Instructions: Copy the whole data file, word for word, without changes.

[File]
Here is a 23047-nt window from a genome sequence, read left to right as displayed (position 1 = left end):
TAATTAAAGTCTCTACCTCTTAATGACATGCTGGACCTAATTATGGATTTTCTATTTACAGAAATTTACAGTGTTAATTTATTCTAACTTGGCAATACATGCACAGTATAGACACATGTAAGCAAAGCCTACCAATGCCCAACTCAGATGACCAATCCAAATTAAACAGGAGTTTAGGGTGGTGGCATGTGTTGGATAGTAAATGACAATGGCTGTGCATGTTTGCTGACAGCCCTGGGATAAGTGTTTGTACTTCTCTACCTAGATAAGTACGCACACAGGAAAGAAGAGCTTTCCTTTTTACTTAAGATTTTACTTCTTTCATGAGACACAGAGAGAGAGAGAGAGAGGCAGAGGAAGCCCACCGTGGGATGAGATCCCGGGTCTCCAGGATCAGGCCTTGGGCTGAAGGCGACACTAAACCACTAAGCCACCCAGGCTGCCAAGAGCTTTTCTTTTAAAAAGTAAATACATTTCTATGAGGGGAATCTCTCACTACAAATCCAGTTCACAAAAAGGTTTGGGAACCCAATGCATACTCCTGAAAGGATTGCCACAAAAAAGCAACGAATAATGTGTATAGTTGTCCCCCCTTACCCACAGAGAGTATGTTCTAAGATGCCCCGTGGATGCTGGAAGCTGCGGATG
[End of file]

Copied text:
Here is a 23047-nt window from a genome sequence, read left to right as displayed (position 1 = left end):
TAATTAAAGTCTCTACCTCTTAATGACATGCTGGACCTAATTATGGATTTTCTATTTACAGAAATTTACAGTGTTAATTTATTCTAACTTGGCAATACATGCACAGTATAGACACATGTAAGCAAAGCCTACCAATGCCCAACTCAGATGACCAATCCAAATTAAACAGGAGTTTAGGGTGGTGGCATGTGTTGGATAGTAAATGACAATGGCTGTGCATGTTTGCTGACAGCCCTGGGATAAGTGTTTGTACTTCTCTACCTAGATAAGTACGCACACAGGAAAGAAGAGCTTTCCTTTTTACTTAAGATTTTACTTCTTTCATGAGACACAGAGAGAGAGAGAGAGAGGCAGAGGAAGCCCACCGTGGGATGAGATCCCGGGTCTCCAGGATCAGGCCTTGGGCTGAAGGCGACACTAAACCACTAAGCCACCCAGGCTGCCAAGAGCTTTTCTTTTAAAAAGTAAATACATTTCTATGAGGGGAATCTCTCACTACAAATCCAGTTCACAAAAAGGTTTGGGAACCCAATGCATACTCCTGAAAGGATTGCCACAAAAAAGCAACGAATAATGTGTATAGTTGTCCCCCCTTACCCACAGAGAGTATGTTCTAAGATGCCCCGTGGATGCTGGAAGCTGCGGATG